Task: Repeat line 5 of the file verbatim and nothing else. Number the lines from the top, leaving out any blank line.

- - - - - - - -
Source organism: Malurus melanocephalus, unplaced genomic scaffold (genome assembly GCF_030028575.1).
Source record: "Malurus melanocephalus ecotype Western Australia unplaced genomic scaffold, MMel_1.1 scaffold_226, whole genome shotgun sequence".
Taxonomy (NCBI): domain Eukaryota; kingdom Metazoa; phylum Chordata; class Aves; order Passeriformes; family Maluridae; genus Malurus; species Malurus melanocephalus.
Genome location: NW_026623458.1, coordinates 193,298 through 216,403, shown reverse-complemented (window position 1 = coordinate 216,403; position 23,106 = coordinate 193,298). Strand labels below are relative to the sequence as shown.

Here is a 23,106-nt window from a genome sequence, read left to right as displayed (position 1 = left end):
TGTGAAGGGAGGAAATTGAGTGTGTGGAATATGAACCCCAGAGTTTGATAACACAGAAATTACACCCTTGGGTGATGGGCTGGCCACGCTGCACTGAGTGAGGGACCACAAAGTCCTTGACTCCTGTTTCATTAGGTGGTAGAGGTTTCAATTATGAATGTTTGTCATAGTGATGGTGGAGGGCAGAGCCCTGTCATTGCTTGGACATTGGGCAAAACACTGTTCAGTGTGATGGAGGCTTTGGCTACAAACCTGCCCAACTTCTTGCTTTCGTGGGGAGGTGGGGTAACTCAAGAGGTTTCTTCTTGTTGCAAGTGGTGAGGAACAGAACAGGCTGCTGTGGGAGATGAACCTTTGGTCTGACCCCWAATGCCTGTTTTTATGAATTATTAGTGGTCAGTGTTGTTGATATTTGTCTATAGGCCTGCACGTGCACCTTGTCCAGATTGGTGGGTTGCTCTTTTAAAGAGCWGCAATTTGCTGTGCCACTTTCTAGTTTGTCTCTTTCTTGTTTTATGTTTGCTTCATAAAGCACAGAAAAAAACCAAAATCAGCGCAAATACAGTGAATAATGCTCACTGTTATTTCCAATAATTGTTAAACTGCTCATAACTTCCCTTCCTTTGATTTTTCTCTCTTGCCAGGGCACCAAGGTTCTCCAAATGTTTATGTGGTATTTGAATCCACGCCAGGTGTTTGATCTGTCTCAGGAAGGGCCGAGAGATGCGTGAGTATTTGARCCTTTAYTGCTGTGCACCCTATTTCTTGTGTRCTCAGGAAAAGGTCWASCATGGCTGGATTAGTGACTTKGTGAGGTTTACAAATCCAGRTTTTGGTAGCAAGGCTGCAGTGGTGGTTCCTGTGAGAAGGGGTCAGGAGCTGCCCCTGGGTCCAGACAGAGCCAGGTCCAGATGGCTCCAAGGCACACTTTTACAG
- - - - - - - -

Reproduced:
Here is a 23,106-nt window from a genome sequence, read left to right as displayed (position 1 = left end):